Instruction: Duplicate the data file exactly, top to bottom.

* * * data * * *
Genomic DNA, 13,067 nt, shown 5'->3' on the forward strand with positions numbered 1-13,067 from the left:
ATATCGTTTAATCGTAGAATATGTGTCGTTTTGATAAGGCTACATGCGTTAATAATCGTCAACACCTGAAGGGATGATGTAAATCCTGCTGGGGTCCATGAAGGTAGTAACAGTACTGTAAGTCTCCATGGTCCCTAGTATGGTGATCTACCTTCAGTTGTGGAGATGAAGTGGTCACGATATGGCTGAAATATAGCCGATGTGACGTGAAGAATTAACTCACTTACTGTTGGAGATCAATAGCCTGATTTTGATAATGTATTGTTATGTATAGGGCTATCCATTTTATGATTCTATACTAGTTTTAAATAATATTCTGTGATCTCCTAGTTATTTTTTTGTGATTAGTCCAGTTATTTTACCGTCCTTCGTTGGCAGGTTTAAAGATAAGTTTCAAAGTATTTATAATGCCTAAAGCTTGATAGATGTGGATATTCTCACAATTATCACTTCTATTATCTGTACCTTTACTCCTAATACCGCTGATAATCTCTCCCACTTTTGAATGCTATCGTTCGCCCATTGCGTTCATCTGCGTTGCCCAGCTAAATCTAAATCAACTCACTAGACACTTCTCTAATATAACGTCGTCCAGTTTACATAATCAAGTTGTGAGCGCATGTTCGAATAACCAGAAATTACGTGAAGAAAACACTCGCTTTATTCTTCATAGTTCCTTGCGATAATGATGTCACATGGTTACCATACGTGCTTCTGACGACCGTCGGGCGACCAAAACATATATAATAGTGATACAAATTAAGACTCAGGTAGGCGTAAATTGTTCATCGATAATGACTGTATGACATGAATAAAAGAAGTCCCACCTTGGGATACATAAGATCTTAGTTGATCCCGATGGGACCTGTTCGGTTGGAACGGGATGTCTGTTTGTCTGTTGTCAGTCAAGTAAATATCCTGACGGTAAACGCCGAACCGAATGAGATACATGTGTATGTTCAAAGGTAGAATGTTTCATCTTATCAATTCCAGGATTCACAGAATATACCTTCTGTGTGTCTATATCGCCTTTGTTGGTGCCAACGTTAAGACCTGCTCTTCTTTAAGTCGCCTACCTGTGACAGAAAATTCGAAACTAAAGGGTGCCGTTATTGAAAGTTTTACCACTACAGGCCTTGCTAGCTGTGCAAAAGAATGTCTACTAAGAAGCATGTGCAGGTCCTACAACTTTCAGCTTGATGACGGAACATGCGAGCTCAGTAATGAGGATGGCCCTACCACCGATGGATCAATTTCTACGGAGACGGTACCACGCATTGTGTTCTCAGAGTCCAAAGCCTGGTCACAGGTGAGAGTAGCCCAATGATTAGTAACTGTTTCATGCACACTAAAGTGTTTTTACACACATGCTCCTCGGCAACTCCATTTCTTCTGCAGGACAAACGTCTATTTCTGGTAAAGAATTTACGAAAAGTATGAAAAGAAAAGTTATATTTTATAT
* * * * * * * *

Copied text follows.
Genomic DNA, 13,067 nt, shown 5'->3' on the forward strand with positions numbered 1-13,067 from the left:
ATATCGTTTAATCGTAGAATATGTGTCGTTTTGATAAGGCTACATGCGTTAATAATCGTCAACACCTGAAGGGATGATGTAAATCCTGCTGGGGTCCATGAAGGTAGTAACAGTACTGTAAGTCTCCATGGTCCCTAGTATGGTGATCTACCTTCAGTTGTGGAGATGAAGTGGTCACGATATGGCTGAAATATAGCCGATGTGACGTGAAGAATTAACTCACTTACTGTTGGAGATCAATAGCCTGATTTTGATAATGTATTGTTATGTATAGGGCTATCCATTTTATGATTCTATACTAGTTTTAAATAATATTCTGTGATCTCCTAGTTATTTTTTTGTGATTAGTCCAGTTATTTTACCGTCCTTCGTTGGCAGGTTTAAAGATAAGTTTCAAAGTATTTATAATGCCTAAAGCTTGATAGATGTGGATATTCTCACAATTATCACTTCTATTATCTGTACCTTTACTCCTAATACCGCTGATAATCTCTCCCACTTTTGAATGCTATCGTTCGCCCATTGCGTTCATCTGCGTTGCCCAGCTAAATCTAAATCAACTCACTAGACACTTCTCTAATATAACGTCGTCCAGTTTACATAATCAAGTTGTGAGCGCATGTTCGAATAACCAGAAATTACGTGAAGAAAACACTCGCTTTATTCTTCATAGTTCCTTGCGATAATGATGTCACATGGTTACCATACGTGCTTCTGACGACCGTCGGGCGACCAAAACATATATAATAGTGATACAAATTAAGACTCAGGTAGGCGTAAATTGTTCATCGATAATGACTGTATGACATGAATAAAAGAAGTCCCACCTTGGGATACATAAGATCTTAGTTGATCCCGATGGGACCTGTTCGGTTGGAACGGGATGTCTGTTTGTCTGTTGTCAGTCAAGTAAATATCCTGACGGTAAACGCCGAACCGAATGAGATACATGTGTATGTTCAAAGGTAGAATGTTTCATCTTATCAATTCCAGGATTCACAGAATATACCTTCTGTGTGTCTATATCGCCTTTGTTGGTGCCAACGTTAAGACCTGCTCTTCTTTAAGTCGCCTACCTGTGACAGAAAATTCGAAACTAAAGGGTGCCGTTATTGAAAGTTTTACCACTACAGGCCTTGCTAGCTGTGCAAAAGAATGTCTACTAAGAAGCATGTGCAGGTCCTACAACTTTCAGCTTGATGACGGAACATGCGAGCTCAGTAATGAGGATGGCCCTACCACCGATGGATCAATTTCTACGGAGACGGTACCACGCATTGTGTTCTCAGAGTCCAAAGCCTGGTCACAGGTGAGAGTAGCCCAATGATTAGTAACTGTTTCATGCACACTAAAGTGTTTTTACACACATGCTCCTCGGCAACTCCATTTCTTCTGCAGGACAAACGTCTATTTCTGGTAAAGAATTTACGAAAAGTATGAAAAGAAAAGTTATATTTTATAT